Jen Cloukey has lost touch with Gov. Paul LePage over the past year.

They’ve both been pretty busy.

But Cloukey, a single mother from Bowdoinham who starred in LePage’s inaugural address last January, is still standing by the man.

“I don’t think I’m going to agree with everything he says,” Cloukey said last week, but added, “He’s definitely taking action in a lot of areas. At least we’re looking at (state spending).”

Cloukey, 37, met LePage shortly before the election and told him her story. She was a single mother of four studying to be a nurse so she could support her family and stop relying on welfare programs.

LePage invited her to the inauguration and spoke about her as a success story and example of his goal for welfare reform.


Cloukey’s story quickly made television broadcasts and newspaper headlines around the state. The media attention faded just as quickly, but life kept moving for Cloukey.

She graduated from nursing school in June and now is a registered nurse working the night shift at a local nursing home. Her children range in age from 10 to 16 years old.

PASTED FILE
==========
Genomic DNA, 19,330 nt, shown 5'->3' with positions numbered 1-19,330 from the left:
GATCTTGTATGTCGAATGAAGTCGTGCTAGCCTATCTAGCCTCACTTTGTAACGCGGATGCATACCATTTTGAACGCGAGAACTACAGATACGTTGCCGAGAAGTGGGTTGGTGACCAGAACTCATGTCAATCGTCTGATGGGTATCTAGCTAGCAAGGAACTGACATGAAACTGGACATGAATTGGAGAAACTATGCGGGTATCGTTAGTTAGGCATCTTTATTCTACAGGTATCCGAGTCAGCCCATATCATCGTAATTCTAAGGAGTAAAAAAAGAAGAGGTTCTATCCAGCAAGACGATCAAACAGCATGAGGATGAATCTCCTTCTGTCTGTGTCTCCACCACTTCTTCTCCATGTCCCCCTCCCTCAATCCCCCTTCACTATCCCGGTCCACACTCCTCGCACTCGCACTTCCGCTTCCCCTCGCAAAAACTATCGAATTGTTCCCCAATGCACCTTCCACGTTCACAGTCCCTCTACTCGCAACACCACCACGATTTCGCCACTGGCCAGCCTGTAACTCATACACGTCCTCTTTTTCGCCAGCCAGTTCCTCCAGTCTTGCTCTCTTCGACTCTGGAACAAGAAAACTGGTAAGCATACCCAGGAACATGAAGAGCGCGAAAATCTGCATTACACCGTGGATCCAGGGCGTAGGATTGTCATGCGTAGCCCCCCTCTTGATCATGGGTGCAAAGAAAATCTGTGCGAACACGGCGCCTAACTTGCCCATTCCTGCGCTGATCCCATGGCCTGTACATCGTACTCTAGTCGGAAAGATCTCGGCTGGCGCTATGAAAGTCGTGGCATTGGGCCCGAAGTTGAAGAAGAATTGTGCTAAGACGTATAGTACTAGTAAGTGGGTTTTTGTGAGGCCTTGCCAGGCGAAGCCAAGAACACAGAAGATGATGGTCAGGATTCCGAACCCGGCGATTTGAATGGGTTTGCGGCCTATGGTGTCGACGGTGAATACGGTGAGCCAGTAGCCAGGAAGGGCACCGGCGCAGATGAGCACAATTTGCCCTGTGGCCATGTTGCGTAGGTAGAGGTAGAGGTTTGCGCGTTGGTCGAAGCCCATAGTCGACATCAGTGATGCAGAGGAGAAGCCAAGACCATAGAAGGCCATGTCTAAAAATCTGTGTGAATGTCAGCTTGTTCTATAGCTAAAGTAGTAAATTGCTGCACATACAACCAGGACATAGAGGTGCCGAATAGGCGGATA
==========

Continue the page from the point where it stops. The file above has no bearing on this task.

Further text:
Cloukey no longer receives Temporary Assistance for Needy Families but does receive food stamps, which will be phased out soon as part of her transition to work.

Cloukey continues to defend welfare – for example, at times when she hears someone complain about people who buy a nice steak with food stamps.

“I will always speak up and say I had help along the way,” she said. Also, she’ll point out that her children need steak more than Twinkies and junk food.

Cloukey said people who receive welfare are wrong to fear getting a job and losing all the assistance. The benefits are phased out gradually, she learned.


“I didn’t get dropped like I thought I would,” she said.

Cloukey said plenty of people need the same kind of help she received, and she’s confident LePage will protect welfare for them.

She said the seniors she cares for in the nursing home clearly need support from the state. “We can’t forget them,” she said.

However, she is still glad LePage is challenging the way the state spends money.

“We can only afford to do so much. There’s got to be something more than spending money that we have to do to solve these problems,” she said.

Meanwhile, Cloukey is looking ahead to her next challenge. She hopes to start work on a bachelor’s degree in the fall and, after that, a master’s.

“Whatever comes my way,” she said, “I know that I have the strength to handle it.”


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